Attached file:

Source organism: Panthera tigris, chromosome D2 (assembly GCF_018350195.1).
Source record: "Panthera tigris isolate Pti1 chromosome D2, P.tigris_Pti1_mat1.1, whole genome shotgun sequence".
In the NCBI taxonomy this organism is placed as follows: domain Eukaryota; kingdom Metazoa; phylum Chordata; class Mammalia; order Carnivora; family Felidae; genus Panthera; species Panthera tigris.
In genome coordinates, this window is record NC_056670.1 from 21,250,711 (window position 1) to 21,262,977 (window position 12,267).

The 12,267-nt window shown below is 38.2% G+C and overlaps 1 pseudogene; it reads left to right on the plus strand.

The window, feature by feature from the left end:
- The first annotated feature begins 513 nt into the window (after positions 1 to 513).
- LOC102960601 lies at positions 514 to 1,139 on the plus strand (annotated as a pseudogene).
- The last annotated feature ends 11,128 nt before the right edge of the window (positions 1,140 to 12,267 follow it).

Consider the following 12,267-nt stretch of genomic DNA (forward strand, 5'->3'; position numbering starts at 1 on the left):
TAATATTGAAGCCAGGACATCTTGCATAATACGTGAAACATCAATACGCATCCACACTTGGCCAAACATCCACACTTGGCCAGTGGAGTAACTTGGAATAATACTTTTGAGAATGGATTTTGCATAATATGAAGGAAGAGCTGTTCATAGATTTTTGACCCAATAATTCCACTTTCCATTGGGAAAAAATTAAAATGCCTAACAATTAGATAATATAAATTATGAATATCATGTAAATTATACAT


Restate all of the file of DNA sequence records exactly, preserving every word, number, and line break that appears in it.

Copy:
Source organism: Panthera tigris, chromosome D2 (assembly GCF_018350195.1).
Source record: "Panthera tigris isolate Pti1 chromosome D2, P.tigris_Pti1_mat1.1, whole genome shotgun sequence".
In the NCBI taxonomy this organism is placed as follows: domain Eukaryota; kingdom Metazoa; phylum Chordata; class Mammalia; order Carnivora; family Felidae; genus Panthera; species Panthera tigris.
In genome coordinates, this window is record NC_056670.1 from 21,250,711 (window position 1) to 21,262,977 (window position 12,267).

The 12,267-nt window shown below is 38.2% G+C and overlaps 1 pseudogene; it reads left to right on the plus strand.

The window, feature by feature from the left end:
- The first annotated feature begins 513 nt into the window (after positions 1 to 513).
- LOC102960601 lies at positions 514 to 1,139 on the plus strand (annotated as a pseudogene).
- The last annotated feature ends 11,128 nt before the right edge of the window (positions 1,140 to 12,267 follow it).

Consider the following 12,267-nt stretch of genomic DNA (forward strand, 5'->3'; position numbering starts at 1 on the left):
TAATATTGAAGCCAGGACATCTTGCATAATACGTGAAACATCAATACGCATCCACACTTGGCCAAACATCCACACTTGGCCAGTGGAGTAACTTGGAATAATACTTTTGAGAATGGATTTTGCATAATATGAAGGAAGAGCTGTTCATAGATTTTTGACCCAATAATTCCACTTTCCATTGGGAAAAAATTAAAATGCCTAACAATTAGATAATATAAATTATGAATATCATGTAAATTATACAT